The brace can be removed for cleaning, physiotherapy, and testing, so you can replace the cast after a few weeks. Wheelchairs, crutches, or pedestrians may also be needed to limit the weight of the limbs. For the first 48 hours after applying the sprint and plaster cast, the limbs should be raised to heart level. Icing and elevation should be applied regularly throughout the day as needed or as directed by your doctor.

Medicines are prescribed to relieve pain. Doctors usually prescribe antibiotics to prevent infection. Gradual exercise activity may be appropriate for 4-6 weeks after injury. However, in severe cases, it often takes more than 12 weeks for the bones to begin to support their weight. Reinforcing devices such as rods and pins are usually removed 3 to 6 months after surgery.

Most people still need to limit the movement of their affected limbs, even after removing the cast or orthotic device. For lower limb injuries, you can use walking aids or crutches for weeks or months after removing the plaster cast or brace.

Overall, complete recovery from a spiral fracture often takes 4-6 months. Serious injuries can take up to 18 months to heal properly.



Rest and rehabilitation are essential to the healing process of this injury. Rest and no-load activities are recommended for a period of 6 weeks.

 During this time, the ankle is splinted to the knee  or cast to secure. If the patient changes into hiking boots, physiotherapy should be started after about 6 weeks. Physical therapy exercises include stretching and strengthening the ankle, maintaining mobility, and improving ankle mobility.

Stretching and strengthening exercise allows the patient to return to gradual exercise activity after about 8-12 weeks and to full exercise after about 16 weeks. Resumption of sports after a Maisonneuve fracture with rehabilitation usually takes place within a time frame of approximately 20-24 weeks.

Specific Physiotherapy Treatment:

  • Customized movement and stretch prescriptions to increase ankle movement freedom during exercise.
  • Conducted under the guidance of a physiotherapist.
  • Cold laser treatment to stimulate healing of damaged ligaments.
  • Cold and ice modality to improve swelling and stiffness.
  • Heat treatments such as ultrasound to improve the sensitivity of other ligaments and tendons in the feet and ankles.
  • Guide to activities such as weight management, walking, running, using hiking shoes, and returning to work-out.



Delaying diagnosis and thereby the treatment can lead to intraoperative complications. In one clinical study case, conducted in 2000 which was then published in orthopedics, the insertion of a super-syndesmotic screw further laterally displaced the lateral malleolus of the ankle, which then lead to removal of the screws.

Postoperative complications include:

•      Development of osteoarthritis of the ankle.

•      Onset of peroneal paralysis after damage to the common peroneal nerve.

•      Extraosseous (extraosseous indicates something that is outside the bone) calcification of blood vessels or tissues surrounding the tibiofibular joint.

Complications related to hardware used in surgery:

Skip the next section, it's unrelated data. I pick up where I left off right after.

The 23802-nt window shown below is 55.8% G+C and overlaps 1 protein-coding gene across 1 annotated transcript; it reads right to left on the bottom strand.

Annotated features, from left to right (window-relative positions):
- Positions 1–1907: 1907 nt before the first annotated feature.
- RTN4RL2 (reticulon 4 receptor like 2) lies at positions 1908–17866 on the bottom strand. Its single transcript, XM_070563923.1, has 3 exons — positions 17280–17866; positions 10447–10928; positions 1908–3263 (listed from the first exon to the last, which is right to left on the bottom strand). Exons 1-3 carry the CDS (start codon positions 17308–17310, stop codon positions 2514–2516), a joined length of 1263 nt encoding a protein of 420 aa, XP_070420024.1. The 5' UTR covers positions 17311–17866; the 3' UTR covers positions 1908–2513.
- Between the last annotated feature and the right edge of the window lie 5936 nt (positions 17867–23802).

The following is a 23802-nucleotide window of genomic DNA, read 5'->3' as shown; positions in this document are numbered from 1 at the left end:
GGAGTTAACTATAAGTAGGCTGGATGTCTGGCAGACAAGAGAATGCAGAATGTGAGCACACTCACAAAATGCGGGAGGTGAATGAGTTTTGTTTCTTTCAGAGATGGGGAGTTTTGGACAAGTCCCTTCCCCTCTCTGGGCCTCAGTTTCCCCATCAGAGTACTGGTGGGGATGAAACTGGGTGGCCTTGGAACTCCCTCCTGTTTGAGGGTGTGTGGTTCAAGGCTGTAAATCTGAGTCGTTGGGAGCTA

Improperly placed screws can come into contact with the articular surface and can lead to calcification around the affected area. Broken screws can also cause pain in these areas. Postoperative hardware removal can cause problems such as infection, joint stiffness, or diastasis recti if the fixation is not long enough.

In areas where residual stiffness persists, patients may report pain or a slight pain sensation. In general, it is recommended to remove the hardware 6-12 weeks after internal fixation so that the tibiofibular syndesmosis can heal properly.

The syndesmotic screw must be removed prior to rehab training. Carrying your weight without removing the hardware first can reduce your ankle dorsiflexion and can damage your screws, which can lead to stiff ankles.

Other complications that can be associated with Maisonneuve fracture or spiral fractures in general are as follows:

  • Compartment syndrome- condition where blood supply to the affected area is stopped.
  • Nerve damage, or damage of blood vessels.
  • Damage of muscle.
  • Infections- like osteomyelitis, or deep bone infection that is chronic in nature.
  • Sepsis- when the nature of an infection is extremely severe, the immune system of body starts to damage the body tissues after being stimulated by the infection.
  • Non-union/malunion- when bones do no heal, or heal abnormally.
  • Pulmonary or fat emboli- occurs when blood clots get separated and go into lungs or other body organs.



Maisonneuve fractures occur as a result of rotational injuries to the ankle. In most cases, the feet are placed on the floor and the limbs rotate inward.

This puts stress on the bones and ligaments. In violent cases, this injury can overcome the strength of bones and ligaments. Energy from the injury passes through the ankle ligaments (syndesmotic Ligaments) and fibula, which are adjacent to the leg bones.

Injuries can be difficult to identify because there are often subtle fractures just below the knee joint, but there are serious ligament injuries that extend to the ankle. This ligament damage can lead to ankle instability that requires treatment.

Regular x-rays of the ankle may not clearly show damage to this ligament. To make a diagnosis, the doctor may need to take a special x-ray that stresses the ankle. Instability is noticeable when the ankle is stressed.